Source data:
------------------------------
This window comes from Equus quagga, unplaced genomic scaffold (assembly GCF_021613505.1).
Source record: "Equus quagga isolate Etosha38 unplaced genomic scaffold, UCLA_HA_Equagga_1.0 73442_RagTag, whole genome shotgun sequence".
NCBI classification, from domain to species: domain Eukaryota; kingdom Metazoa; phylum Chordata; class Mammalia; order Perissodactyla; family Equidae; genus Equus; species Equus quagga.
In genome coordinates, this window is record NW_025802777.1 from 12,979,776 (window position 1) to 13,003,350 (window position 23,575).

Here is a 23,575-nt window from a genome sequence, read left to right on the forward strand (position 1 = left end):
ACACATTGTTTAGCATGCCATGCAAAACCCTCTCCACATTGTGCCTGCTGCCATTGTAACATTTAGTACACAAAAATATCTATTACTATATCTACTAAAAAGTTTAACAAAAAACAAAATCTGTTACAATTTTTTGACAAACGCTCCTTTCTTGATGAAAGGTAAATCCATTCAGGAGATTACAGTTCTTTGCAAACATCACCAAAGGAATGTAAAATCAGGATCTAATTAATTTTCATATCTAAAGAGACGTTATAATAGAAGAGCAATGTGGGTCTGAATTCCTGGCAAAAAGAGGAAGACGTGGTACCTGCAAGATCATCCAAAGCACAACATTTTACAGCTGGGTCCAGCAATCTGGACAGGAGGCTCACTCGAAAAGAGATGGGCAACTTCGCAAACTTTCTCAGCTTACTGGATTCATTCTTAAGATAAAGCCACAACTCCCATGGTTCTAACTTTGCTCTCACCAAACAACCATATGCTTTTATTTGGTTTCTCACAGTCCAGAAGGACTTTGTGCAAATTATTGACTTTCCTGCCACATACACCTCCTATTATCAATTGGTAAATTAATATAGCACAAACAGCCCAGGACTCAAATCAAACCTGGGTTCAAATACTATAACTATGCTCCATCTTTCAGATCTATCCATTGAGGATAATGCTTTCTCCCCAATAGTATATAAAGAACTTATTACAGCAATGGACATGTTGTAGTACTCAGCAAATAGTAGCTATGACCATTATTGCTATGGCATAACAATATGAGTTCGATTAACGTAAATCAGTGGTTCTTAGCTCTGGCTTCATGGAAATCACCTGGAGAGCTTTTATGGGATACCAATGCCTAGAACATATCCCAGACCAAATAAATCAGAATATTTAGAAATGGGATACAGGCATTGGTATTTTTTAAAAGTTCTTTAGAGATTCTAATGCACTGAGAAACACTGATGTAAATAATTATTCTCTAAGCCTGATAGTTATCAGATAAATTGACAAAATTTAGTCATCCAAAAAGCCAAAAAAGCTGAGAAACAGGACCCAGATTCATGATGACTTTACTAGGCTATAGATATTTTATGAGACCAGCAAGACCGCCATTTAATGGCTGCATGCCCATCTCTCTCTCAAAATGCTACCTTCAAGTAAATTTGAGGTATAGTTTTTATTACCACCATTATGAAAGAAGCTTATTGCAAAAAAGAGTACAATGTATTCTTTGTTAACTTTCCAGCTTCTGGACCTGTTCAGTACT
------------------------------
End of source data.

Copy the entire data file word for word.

This window comes from Equus quagga, unplaced genomic scaffold (assembly GCF_021613505.1).
Source record: "Equus quagga isolate Etosha38 unplaced genomic scaffold, UCLA_HA_Equagga_1.0 73442_RagTag, whole genome shotgun sequence".
NCBI classification, from domain to species: domain Eukaryota; kingdom Metazoa; phylum Chordata; class Mammalia; order Perissodactyla; family Equidae; genus Equus; species Equus quagga.
In genome coordinates, this window is record NW_025802777.1 from 12,979,776 (window position 1) to 13,003,350 (window position 23,575).

Here is a 23,575-nt window from a genome sequence, read left to right on the forward strand (position 1 = left end):
ACACATTGTTTAGCATGCCATGCAAAACCCTCTCCACATTGTGCCTGCTGCCATTGTAACATTTAGTACACAAAAATATCTATTACTATATCTACTAAAAAGTTTAACAAAAAACAAAATCTGTTACAATTTTTTGACAAACGCTCCTTTCTTGATGAAAGGTAAATCCATTCAGGAGATTACAGTTCTTTGCAAACATCACCAAAGGAATGTAAAATCAGGATCTAATTAATTTTCATATCTAAAGAGACGTTATAATAGAAGAGCAATGTGGGTCTGAATTCCTGGCAAAAAGAGGAAGACGTGGTACCTGCAAGATCATCCAAAGCACAACATTTTACAGCTGGGTCCAGCAATCTGGACAGGAGGCTCACTCGAAAAGAGATGGGCAACTTCGCAAACTTTCTCAGCTTACTGGATTCATTCTTAAGATAAAGCCACAACTCCCATGGTTCTAACTTTGCTCTCACCAAACAACCATATGCTTTTATTTGGTTTCTCACAGTCCAGAAGGACTTTGTGCAAATTATTGACTTTCCTGCCACATACACCTCCTATTATCAATTGGTAAATTAATATAGCACAAACAGCCCAGGACTCAAATCAAACCTGGGTTCAAATACTATAACTATGCTCCATCTTTCAGATCTATCCATTGAGGATAATGCTTTCTCCCCAATAGTATATAAAGAACTTATTACAGCAATGGACATGTTGTAGTACTCAGCAAATAGTAGCTATGACCATTATTGCTATGGCATAACAATATGAGTTCGATTAACGTAAATCAGTGGTTCTTAGCTCTGGCTTCATGGAAATCACCTGGAGAGCTTTTATGGGATACCAATGCCTAGAACATATCCCAGACCAAATAAATCAGAATATTTAGAAATGGGATACAGGCATTGGTATTTTTTAAAAGTTCTTTAGAGATTCTAATGCACTGAGAAACACTGATGTAAATAATTATTCTCTAAGCCTGATAGTTATCAGATAAATTGACAAAATTTAGTCATCCAAAAAGCCAAAAAAGCTGAGAAACAGGACCCAGATTCATGATGACTTTACTAGGCTATAGATATTTTATGAGACCAGCAAGACCGCCATTTAATGGCTGCATGCCCATCTCTCTCTCAAAATGCTACCTTCAAGTAAATTTGAGGTATAGTTTTTATTACCACCATTATGAAAGAAGCTTATTGCAAAAAAGAGTACAATGTATTCTTTGTTAACTTTCCAGCTTCTGGACCTGTTCAGTACT